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This should be obvious but everything fits into one category or the affiliate titan 3.0 review. Traffic PLUS Conversion is the sum total of Internet marketing. Traffic is the process of bringing people in and conversion is the process of getting them to take an action that you want taken. I’ll break traffic down shortly, or at least how you want to think about for best results. Not all traffic is equal – there is high conversion traffic, and then there’s a lot of garbage. Here’s why this is important because here’s what you’ve probably never been told about being an affiliate and it’s critical mindset shift Of course you know that front-end products can be free to low-cost products, services or trial offers. They’re like bait intended to start prospects in a funnel. Everyone says “the REAL money is in the back-end” (and they also say “the money is in the list” – get the correlation?) The reason so many affiliates struggle is that they focus on front-end products.  Which means they don’t focus on list building or selling back-ends. They don’t realize that a front-end product is a traffic generation mechanism. And therefore they’re only a low-risk, cost-effective source of traffic; a traffic conduit, if you will. Those affiliates are doing a lot of work, assuming a lot of risk, while cutting themselves out of the richest part of the deal. Don’t be a conduit Be an interceptor

This is based on a research study I did in the mid-90s as it related to networking in affiliate titan 3.0 review.  What I discovered was the people who had power in a network were those who controlled the flow of communication. You may want to reach the guy at the top, but you’re better approaching the person of controls the flow because they’re connected to everyone. Google’s page rank works very much the same. The site given the most power, the most page rank, has the most pointers at it. It controls the flow of communication. As an affiliate you’re a conduit, giving all power to X when you direct traffic to their property in the example on the left. When you become the interceptor, as shown on the right, then you take control of the flow of communication. This is how you quickly gain power and influence in a market – and it’s how you position yourself to profit from the back-end.Until you can execute this set of 4 processes at the most simple level you will not be able to execute with added complexity. This is simple and there’s no good reason to add any complication because it works, and always will.People ask me, “How do I compete with someone that’s able to pay more for a click than I can?” It’s a simple answer: Make a click worth more to you than it is to them. How? First, you need to know your numbers. You may focus on more numbers than I do, or fewer. They may be different. But I have found that my entire job, and mindset, shifts when my focus is on numbers because numbers don’t lie. Sure, they can be twisted in their meaning but if you’re not hitting your targets you’re not hitting your targets and the only way to know that is the numbers. You can grab the worksheet for this but here’s how it works. First, define your end-game for the promotion. You may want to earn $50,000 per year and set a goal of promoting 10 products that earn you $5,000 per year each. Let’s call it $400 per month, per product. Your commission on the product is $40. How many ad impressions do you need to generate that $400? How much can you spend per click? How about the conversion rate?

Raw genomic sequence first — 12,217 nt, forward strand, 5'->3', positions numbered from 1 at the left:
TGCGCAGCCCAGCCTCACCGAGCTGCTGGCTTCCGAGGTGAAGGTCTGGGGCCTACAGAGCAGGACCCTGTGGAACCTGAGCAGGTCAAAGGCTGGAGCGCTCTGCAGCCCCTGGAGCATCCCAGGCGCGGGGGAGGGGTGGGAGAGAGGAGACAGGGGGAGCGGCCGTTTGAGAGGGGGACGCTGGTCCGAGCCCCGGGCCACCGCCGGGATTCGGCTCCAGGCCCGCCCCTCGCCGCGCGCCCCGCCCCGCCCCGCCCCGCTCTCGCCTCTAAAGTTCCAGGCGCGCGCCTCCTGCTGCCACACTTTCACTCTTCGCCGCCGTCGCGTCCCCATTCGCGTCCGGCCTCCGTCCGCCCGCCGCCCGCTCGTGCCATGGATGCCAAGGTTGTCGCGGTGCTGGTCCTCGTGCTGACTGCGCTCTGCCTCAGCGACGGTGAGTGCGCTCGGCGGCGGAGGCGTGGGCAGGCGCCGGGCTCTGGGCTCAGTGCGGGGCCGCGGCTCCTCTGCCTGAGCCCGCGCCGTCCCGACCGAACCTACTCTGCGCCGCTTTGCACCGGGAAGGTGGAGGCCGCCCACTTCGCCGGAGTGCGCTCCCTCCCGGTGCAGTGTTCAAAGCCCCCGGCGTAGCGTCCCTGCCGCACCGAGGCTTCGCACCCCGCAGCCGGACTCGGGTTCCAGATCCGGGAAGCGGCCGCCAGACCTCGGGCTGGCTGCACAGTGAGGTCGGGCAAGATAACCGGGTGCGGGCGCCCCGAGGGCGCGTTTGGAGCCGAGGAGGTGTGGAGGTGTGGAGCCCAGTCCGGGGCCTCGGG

It’s OK that you don’t know those numbers now, but to just start building without knowing you can make the numbers work, or what it will take, is craziness. So, here – working it backwards, these are the numbers I want to know before I begin work and I want to see these numbers weekly into the future. I’m keeping these numbers modest, even low, to encourage those that may still be working on first successes. Plug in your own numbers . . . First, $400 is the income goal. Second, $40 commission means I need 10 sales. Third, 10 sales with a conversion rate of 3% (on highly targeted traffic) means I need about 350 visitors (10x100/.03) per month, or about 90 per week. Fourth, I’m striving for a CTR on my ad of 5%. That means I need . . . Fifth, 7000 ad impressions per month. From this overview of the process I identify my *my* critical numbers are:

1. Conversion rate

2. Weekly visits

3. Ad CTR

4. Ad impressions

5. List growth (adds to email and retargeting) Other numbers that matter are (in no particular order):

• Cost per click (I strive to make $2 for each $1 I spend, at least)

• Opt-in rate (more later on why this is both deceiving and overrated)

• Ad rank (relative to CTR – it matters)

• Email open rates


• Conversion rates from traffic sources

• Etc

We could come up with a list of 20-25 numbers that affiliate titan 3.0 review, but when it comes to making the numbers work you should strive for 5-7 numbers that tell you what’s working, and what’s not, so you know at a glance where you’re time, money and energy needs to be invested. Instead of jumping at the next shiny object, you’re now empowered by KNOWING what isn’t working and where you need help. And since it’s a process, if ‘system one’ is failing then everything else will fail.


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